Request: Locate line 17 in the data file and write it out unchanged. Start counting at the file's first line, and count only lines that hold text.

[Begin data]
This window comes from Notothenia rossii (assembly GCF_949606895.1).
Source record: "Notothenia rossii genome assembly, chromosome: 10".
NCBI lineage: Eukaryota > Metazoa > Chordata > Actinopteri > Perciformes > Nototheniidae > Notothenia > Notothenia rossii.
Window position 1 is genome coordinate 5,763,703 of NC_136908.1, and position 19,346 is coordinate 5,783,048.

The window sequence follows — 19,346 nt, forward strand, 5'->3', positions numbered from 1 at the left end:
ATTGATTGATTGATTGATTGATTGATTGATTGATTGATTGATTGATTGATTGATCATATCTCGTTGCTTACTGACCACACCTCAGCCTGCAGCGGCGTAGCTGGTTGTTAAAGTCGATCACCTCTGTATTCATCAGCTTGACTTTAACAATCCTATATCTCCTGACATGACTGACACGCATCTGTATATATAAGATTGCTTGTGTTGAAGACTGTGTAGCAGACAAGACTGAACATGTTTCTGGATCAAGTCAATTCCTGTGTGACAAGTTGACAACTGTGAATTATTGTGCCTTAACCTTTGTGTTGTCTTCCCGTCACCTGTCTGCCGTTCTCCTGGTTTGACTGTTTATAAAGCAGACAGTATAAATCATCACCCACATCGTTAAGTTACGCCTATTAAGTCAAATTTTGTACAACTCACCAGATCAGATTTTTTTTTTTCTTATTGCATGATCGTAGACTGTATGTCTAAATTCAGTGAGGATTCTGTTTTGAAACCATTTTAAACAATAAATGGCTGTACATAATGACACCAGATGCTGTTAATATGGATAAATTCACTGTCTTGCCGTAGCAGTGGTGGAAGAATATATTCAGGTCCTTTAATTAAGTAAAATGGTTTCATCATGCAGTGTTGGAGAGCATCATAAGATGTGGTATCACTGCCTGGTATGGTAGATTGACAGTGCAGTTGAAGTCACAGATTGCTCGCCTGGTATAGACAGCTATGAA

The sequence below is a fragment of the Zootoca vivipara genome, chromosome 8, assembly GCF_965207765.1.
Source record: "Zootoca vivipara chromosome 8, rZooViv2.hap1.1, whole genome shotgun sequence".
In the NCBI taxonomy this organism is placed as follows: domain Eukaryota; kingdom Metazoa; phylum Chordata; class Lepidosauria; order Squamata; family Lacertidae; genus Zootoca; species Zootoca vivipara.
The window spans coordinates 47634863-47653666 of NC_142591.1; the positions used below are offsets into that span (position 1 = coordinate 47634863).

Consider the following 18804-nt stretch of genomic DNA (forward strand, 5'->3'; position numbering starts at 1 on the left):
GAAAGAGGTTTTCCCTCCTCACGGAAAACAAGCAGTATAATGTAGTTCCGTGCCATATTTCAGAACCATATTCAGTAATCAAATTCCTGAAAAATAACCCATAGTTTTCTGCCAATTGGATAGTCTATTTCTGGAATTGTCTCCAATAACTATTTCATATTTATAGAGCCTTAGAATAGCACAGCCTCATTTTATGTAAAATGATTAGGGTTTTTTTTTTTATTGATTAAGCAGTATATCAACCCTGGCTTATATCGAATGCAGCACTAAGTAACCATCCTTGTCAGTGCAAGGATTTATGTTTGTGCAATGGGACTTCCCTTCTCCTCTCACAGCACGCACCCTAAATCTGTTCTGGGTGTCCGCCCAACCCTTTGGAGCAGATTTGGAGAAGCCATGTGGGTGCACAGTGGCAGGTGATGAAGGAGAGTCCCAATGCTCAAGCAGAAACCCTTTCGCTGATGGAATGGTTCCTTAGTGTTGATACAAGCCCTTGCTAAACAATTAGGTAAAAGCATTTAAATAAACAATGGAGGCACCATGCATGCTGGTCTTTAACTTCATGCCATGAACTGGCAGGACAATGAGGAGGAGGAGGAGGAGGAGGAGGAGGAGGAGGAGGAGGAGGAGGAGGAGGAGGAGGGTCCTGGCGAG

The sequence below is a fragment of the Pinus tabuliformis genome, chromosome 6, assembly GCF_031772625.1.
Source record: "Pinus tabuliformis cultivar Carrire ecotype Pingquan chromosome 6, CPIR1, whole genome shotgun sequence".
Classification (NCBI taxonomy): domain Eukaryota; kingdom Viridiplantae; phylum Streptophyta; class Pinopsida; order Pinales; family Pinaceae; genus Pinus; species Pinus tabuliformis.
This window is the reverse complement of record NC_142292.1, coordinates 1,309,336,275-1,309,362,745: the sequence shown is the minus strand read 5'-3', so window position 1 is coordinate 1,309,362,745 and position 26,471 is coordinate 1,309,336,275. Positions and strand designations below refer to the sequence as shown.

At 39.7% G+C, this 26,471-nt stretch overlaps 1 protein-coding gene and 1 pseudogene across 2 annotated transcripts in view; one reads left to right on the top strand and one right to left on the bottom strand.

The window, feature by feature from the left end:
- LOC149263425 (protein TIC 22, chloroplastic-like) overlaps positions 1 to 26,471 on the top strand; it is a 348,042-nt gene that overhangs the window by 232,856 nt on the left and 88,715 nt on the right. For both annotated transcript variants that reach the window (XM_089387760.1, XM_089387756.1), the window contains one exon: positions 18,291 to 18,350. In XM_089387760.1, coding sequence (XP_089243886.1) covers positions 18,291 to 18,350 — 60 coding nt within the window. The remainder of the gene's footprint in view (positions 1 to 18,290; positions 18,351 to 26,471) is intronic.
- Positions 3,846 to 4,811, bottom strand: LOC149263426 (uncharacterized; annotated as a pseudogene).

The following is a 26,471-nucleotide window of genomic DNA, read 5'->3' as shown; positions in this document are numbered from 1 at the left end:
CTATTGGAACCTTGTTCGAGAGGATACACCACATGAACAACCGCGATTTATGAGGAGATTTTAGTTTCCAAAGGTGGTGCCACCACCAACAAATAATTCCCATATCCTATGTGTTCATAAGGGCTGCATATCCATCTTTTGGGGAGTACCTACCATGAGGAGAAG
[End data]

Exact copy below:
At 39.7% G+C, this 26,471-nt stretch overlaps 1 protein-coding gene and 1 pseudogene across 2 annotated transcripts in view; one reads left to right on the top strand and one right to left on the bottom strand.